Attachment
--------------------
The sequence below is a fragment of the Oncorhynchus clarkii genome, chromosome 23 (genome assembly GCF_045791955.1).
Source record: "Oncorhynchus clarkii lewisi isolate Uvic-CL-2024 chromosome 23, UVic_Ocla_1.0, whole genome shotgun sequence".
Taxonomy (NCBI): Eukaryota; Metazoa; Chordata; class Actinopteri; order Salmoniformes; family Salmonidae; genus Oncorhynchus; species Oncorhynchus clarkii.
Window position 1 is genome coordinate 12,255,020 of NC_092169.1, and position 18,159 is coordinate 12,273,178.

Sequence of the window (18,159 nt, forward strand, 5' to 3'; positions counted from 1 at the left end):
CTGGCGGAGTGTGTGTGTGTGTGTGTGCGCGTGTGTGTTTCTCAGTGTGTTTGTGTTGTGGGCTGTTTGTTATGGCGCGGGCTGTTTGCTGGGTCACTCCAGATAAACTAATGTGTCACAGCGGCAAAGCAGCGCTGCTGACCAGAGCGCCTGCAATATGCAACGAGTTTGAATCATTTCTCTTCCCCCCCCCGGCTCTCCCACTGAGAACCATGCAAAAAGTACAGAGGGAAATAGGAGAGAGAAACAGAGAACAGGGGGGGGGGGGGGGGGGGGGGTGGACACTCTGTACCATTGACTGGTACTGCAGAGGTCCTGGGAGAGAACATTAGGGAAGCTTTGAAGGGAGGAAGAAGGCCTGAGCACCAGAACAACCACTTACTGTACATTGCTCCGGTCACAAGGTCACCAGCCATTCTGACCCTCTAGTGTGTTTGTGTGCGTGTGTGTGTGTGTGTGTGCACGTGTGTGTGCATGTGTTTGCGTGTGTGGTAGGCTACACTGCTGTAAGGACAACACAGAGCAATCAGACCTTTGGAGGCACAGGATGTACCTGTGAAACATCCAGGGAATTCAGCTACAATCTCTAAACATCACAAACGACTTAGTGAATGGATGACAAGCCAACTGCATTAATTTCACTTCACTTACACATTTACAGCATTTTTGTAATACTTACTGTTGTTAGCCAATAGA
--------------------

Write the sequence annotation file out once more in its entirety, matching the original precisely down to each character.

The sequence below is a fragment of the Oncorhynchus clarkii genome, chromosome 23 (genome assembly GCF_045791955.1).
Source record: "Oncorhynchus clarkii lewisi isolate Uvic-CL-2024 chromosome 23, UVic_Ocla_1.0, whole genome shotgun sequence".
Taxonomy (NCBI): Eukaryota; Metazoa; Chordata; class Actinopteri; order Salmoniformes; family Salmonidae; genus Oncorhynchus; species Oncorhynchus clarkii.
Window position 1 is genome coordinate 12,255,020 of NC_092169.1, and position 18,159 is coordinate 12,273,178.

Sequence of the window (18,159 nt, forward strand, 5' to 3'; positions counted from 1 at the left end):
CTGGCGGAGTGTGTGTGTGTGTGTGTGCGCGTGTGTGTTTCTCAGTGTGTTTGTGTTGTGGGCTGTTTGTTATGGCGCGGGCTGTTTGCTGGGTCACTCCAGATAAACTAATGTGTCACAGCGGCAAAGCAGCGCTGCTGACCAGAGCGCCTGCAATATGCAACGAGTTTGAATCATTTCTCTTCCCCCCCCCGGCTCTCCCACTGAGAACCATGCAAAAAGTACAGAGGGAAATAGGAGAGAGAAACAGAGAACAGGGGGGGGGGGGGGGGGGGGGGTGGACACTCTGTACCATTGACTGGTACTGCAGAGGTCCTGGGAGAGAACATTAGGGAAGCTTTGAAGGGAGGAAGAAGGCCTGAGCACCAGAACAACCACTTACTGTACATTGCTCCGGTCACAAGGTCACCAGCCATTCTGACCCTCTAGTGTGTTTGTGTGCGTGTGTGTGTGTGTGTGTGCACGTGTGTGTGCATGTGTTTGCGTGTGTGGTAGGCTACACTGCTGTAAGGACAACACAGAGCAATCAGACCTTTGGAGGCACAGGATGTACCTGTGAAACATCCAGGGAATTCAGCTACAATCTCTAAACATCACAAACGACTTAGTGAATGGATGACAAGCCAACTGCATTAATTTCACTTCACTTACACATTTACAGCATTTTTGTAATACTTACTGTTGTTAGCCAATAGA